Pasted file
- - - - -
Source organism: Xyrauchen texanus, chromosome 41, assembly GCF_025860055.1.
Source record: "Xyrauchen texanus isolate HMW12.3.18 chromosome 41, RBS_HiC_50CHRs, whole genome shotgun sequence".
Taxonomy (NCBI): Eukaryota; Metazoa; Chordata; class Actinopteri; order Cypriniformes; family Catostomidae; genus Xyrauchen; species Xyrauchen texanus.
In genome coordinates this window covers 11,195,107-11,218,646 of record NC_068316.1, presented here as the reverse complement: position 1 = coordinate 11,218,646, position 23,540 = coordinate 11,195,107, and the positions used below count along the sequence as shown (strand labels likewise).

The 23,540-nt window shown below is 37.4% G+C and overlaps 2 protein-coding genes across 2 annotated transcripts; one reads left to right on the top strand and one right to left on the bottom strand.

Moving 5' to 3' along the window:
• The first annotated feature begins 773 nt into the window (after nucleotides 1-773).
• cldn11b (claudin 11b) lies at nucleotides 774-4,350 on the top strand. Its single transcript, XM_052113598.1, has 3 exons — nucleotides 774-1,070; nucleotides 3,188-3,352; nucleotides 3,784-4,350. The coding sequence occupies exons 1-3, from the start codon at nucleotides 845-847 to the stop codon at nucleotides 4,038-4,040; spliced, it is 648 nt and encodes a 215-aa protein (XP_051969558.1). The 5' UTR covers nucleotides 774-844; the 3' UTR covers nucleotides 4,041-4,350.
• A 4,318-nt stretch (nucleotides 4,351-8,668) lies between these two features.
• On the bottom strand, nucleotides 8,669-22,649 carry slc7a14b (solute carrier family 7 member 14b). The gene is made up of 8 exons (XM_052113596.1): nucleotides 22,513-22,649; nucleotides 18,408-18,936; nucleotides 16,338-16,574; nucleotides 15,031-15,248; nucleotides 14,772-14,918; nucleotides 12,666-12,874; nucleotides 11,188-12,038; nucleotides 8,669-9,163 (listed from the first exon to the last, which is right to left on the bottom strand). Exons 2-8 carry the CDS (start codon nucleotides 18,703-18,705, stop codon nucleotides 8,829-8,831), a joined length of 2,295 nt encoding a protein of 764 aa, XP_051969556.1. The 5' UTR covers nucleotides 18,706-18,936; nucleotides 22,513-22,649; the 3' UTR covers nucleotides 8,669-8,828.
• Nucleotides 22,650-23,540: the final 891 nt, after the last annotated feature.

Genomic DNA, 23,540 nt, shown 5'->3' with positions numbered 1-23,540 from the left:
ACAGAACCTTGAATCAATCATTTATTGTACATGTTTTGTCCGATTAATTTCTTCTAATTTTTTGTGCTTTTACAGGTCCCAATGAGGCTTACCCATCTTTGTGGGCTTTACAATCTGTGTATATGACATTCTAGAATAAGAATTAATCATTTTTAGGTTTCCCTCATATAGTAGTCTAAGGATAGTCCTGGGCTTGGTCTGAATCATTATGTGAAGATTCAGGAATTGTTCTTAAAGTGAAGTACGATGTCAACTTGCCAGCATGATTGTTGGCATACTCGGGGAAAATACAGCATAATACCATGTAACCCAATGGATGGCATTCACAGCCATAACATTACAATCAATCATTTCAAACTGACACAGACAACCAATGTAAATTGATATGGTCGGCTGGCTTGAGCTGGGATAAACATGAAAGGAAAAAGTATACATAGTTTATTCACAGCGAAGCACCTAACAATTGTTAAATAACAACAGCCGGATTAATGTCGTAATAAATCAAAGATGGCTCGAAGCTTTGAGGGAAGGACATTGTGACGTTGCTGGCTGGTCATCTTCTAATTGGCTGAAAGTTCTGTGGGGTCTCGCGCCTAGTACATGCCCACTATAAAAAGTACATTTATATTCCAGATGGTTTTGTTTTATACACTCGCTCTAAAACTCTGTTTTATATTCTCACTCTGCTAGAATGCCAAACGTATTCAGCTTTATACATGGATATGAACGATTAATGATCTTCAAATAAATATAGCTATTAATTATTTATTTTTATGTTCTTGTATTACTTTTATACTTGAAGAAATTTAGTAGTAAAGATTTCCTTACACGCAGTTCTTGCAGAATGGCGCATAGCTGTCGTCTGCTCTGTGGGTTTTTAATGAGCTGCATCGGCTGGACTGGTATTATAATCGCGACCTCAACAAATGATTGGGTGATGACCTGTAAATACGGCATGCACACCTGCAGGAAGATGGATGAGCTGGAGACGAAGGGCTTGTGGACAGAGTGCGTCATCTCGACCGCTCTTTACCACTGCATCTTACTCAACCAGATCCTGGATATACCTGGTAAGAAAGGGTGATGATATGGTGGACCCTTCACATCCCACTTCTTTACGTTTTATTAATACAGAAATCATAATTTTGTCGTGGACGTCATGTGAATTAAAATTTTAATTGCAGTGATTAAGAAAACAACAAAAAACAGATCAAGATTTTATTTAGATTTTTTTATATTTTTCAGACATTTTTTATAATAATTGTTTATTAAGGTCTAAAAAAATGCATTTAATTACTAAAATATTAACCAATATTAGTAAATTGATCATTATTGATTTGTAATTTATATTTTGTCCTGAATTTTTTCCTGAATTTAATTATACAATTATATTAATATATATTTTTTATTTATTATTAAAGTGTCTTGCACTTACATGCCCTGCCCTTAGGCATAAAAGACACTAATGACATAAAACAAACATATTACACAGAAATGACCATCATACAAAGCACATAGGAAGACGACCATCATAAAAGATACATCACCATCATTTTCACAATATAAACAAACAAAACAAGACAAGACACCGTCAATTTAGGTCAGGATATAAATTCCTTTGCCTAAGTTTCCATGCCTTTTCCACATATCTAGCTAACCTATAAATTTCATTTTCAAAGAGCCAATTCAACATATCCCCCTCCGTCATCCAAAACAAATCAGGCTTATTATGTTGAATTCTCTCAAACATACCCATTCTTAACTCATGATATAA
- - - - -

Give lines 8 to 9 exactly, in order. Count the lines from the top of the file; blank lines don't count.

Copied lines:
• cldn11b (claudin 11b) lies at nucleotides 774-4,350 on the top strand. Its single transcript, XM_052113598.1, has 3 exons — nucleotides 774-1,070; nucleotides 3,188-3,352; nucleotides 3,784-4,350. The coding sequence occupies exons 1-3, from the start codon at nucleotides 845-847 to the stop codon at nucleotides 4,038-4,040; spliced, it is 648 nt and encodes a 215-aa protein (XP_051969558.1). The 5' UTR covers nucleotides 774-844; the 3' UTR covers nucleotides 4,041-4,350.
• A 4,318-nt stretch (nucleotides 4,351-8,668) lies between these two features.